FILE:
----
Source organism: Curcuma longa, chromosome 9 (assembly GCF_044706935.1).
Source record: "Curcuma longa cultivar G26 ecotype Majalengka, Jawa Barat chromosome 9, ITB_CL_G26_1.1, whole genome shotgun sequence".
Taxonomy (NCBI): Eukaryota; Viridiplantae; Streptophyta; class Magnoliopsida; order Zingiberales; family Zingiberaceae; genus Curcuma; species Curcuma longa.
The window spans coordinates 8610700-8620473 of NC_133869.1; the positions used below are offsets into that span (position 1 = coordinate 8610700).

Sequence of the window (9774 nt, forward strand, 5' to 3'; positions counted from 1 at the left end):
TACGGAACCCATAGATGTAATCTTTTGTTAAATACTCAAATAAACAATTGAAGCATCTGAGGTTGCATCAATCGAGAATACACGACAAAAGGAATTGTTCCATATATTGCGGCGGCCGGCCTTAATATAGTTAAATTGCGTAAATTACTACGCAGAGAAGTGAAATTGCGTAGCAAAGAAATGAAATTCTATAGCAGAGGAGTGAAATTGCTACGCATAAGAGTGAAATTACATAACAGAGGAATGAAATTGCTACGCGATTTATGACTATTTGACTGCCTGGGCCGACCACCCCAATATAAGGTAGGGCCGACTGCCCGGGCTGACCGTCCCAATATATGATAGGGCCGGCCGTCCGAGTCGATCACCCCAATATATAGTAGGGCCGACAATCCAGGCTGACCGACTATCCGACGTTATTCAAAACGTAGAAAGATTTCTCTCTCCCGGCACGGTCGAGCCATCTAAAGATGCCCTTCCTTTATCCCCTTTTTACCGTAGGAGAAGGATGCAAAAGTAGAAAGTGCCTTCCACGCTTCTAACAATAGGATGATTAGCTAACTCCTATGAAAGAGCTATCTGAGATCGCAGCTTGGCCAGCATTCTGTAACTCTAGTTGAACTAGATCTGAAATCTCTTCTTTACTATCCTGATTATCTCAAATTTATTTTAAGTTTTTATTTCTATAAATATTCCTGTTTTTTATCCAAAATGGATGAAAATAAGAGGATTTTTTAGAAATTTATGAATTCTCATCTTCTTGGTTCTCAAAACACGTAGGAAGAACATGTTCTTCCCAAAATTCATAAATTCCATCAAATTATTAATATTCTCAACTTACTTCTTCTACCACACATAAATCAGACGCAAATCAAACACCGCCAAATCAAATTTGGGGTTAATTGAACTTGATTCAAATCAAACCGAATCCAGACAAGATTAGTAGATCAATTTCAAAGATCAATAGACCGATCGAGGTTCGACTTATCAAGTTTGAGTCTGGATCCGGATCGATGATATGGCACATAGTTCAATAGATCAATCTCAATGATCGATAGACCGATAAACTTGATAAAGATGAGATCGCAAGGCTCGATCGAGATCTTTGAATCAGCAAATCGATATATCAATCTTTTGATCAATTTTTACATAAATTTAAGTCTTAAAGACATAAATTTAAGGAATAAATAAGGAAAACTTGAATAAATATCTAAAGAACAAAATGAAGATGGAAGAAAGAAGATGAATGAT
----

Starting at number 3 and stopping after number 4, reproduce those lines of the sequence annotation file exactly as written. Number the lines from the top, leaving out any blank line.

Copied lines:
Taxonomy (NCBI): Eukaryota; Viridiplantae; Streptophyta; class Magnoliopsida; order Zingiberales; family Zingiberaceae; genus Curcuma; species Curcuma longa.
The window spans coordinates 8610700-8620473 of NC_133869.1; the positions used below are offsets into that span (position 1 = coordinate 8610700).